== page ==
In 1932 Brett had his first one man exhibition at the M. H. De Young Memorial Museum in San Francisco, and Brett was invited to show at the f/64 exhibition at the same museum. f/64 was a group founded by Ansel Adams and Willard Van Dyke to promote straight, sharply focused photography, in protest of pictorial photography.
Brett also created very fine wood abstract sculpture. For a time, he was employed by the Public Works of Art Project. If he had not been the son of a photographer, possibly Brett could have been an artist of another medium, but photography always came first.
During the Great Depression, Brett was a supervisor of the photographic section of the Federal Arts Project.
From 1943 to 1946, Brett served in the army. Training for World War II was difficult for him. Toward the close of the war, he was assigned to the Signal Corps where his commanding officer was the photographer, Arthur Rothstein, a well known photographer from the Farm Security Administration’s photography project. Rothstein assigned Brett to photograph New York City, where, in his spare time Brett making creative photographs. In 1945, Brett was ordered to El Paso, Texas and while in the area, he began making photographs of White Sands, New Mexico. After discharge, he was awarded a post service Guggenheim Fellowship and he continued to photograph at White Sands which related in a published portfolio.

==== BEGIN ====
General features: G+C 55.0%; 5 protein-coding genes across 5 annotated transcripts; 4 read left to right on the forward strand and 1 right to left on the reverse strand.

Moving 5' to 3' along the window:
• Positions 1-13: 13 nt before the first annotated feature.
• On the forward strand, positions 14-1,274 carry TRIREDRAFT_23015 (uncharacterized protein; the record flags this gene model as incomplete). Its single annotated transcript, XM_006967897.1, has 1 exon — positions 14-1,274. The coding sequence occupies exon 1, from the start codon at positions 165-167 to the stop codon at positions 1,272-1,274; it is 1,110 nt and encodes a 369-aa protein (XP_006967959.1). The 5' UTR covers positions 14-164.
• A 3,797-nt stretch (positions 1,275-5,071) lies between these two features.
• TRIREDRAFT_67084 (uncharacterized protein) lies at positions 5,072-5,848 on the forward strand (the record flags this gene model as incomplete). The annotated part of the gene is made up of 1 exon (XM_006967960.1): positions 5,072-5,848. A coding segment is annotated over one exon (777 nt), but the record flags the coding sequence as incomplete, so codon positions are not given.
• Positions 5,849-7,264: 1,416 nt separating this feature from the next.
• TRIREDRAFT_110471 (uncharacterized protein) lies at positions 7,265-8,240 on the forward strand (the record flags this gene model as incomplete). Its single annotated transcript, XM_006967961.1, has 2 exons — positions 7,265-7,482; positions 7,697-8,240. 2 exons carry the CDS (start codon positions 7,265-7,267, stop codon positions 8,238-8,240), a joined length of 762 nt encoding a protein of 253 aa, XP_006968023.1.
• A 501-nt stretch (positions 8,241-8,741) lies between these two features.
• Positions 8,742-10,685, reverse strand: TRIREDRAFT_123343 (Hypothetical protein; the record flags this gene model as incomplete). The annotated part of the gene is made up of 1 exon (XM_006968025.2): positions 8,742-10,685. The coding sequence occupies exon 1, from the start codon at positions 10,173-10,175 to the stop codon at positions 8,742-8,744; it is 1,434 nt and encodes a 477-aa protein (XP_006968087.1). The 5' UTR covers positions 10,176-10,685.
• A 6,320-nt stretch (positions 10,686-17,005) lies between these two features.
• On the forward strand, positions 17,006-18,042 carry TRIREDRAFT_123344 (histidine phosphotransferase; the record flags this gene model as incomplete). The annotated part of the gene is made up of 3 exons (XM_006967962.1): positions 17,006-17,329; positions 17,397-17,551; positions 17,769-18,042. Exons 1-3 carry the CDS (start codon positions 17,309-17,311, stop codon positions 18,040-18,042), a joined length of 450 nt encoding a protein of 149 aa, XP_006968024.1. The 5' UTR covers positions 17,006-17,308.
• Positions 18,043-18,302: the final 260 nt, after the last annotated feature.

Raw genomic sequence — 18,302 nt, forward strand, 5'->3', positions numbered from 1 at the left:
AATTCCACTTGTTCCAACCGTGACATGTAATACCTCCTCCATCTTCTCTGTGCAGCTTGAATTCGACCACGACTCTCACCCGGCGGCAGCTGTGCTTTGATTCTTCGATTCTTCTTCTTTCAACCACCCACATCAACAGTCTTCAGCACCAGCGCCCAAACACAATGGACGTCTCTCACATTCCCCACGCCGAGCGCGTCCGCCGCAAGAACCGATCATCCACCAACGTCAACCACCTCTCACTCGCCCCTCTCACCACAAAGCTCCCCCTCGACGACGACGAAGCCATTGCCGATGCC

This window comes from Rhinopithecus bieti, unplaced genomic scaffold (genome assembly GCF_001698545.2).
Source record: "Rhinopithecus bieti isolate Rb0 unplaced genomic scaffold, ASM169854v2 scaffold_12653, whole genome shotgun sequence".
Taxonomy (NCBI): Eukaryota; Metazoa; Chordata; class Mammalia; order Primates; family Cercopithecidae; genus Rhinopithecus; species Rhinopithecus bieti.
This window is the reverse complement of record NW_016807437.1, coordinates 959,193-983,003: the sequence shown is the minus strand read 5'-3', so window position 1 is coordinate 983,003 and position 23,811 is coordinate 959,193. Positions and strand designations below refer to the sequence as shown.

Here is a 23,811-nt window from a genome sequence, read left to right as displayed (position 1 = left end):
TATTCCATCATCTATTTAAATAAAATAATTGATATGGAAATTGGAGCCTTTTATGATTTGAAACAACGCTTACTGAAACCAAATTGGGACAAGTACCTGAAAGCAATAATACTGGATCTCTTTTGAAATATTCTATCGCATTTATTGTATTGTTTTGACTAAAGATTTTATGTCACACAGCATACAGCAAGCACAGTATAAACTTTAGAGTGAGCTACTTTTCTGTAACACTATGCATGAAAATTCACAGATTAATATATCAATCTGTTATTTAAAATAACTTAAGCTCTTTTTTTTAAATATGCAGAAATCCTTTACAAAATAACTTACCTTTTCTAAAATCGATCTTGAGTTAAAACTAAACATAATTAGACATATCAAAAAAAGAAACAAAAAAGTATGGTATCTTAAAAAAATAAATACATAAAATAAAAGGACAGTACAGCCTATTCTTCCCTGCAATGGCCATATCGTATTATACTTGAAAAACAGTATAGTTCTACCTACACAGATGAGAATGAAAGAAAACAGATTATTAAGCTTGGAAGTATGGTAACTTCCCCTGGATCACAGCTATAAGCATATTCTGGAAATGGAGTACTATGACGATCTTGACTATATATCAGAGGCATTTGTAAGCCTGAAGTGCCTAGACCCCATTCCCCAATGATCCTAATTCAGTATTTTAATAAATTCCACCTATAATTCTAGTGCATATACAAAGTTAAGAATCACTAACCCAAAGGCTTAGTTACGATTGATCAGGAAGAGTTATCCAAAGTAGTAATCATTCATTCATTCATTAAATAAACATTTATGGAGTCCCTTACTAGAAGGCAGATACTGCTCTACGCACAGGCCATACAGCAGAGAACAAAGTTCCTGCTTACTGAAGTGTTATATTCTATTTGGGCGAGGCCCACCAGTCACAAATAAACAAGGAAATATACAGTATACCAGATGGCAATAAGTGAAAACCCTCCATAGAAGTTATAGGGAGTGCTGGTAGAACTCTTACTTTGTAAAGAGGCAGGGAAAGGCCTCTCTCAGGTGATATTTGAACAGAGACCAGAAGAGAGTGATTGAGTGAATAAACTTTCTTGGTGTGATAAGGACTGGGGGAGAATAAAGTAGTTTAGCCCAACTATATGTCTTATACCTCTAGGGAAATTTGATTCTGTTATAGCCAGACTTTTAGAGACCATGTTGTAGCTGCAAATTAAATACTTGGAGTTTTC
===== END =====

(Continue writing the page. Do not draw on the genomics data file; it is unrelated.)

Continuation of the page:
But, the 1950s were a challenging time for the Weston family as Edward developed Parkinson’s disease. Brett dedicated his time to ensure his fathers legacy with a series of printing projects.
In 1952, Brett helped Edward produce his fiftieth anniversary portfolio which consisted of twelve photographs in an edition of 100.
After that, a group of anonymous friends funded a huge print project. Approximately eight- hundred negatives were chosen and eight prints of each negative were made by Brett. At this point, Brett dedicated all of his time to this project. Edward signed each print with his initials, EW.
Edward passed away on. New Year’s Day, 1958 at his home on Wildcat Hill, just above Point Lobos.
In 1960, Brett built a house in Carmel Highlands, which was his base of operation for many years. from there he travelled to Europe five times, innumerable trips to the the Pacific Northwest, a Baja, California, Japan and Alaska.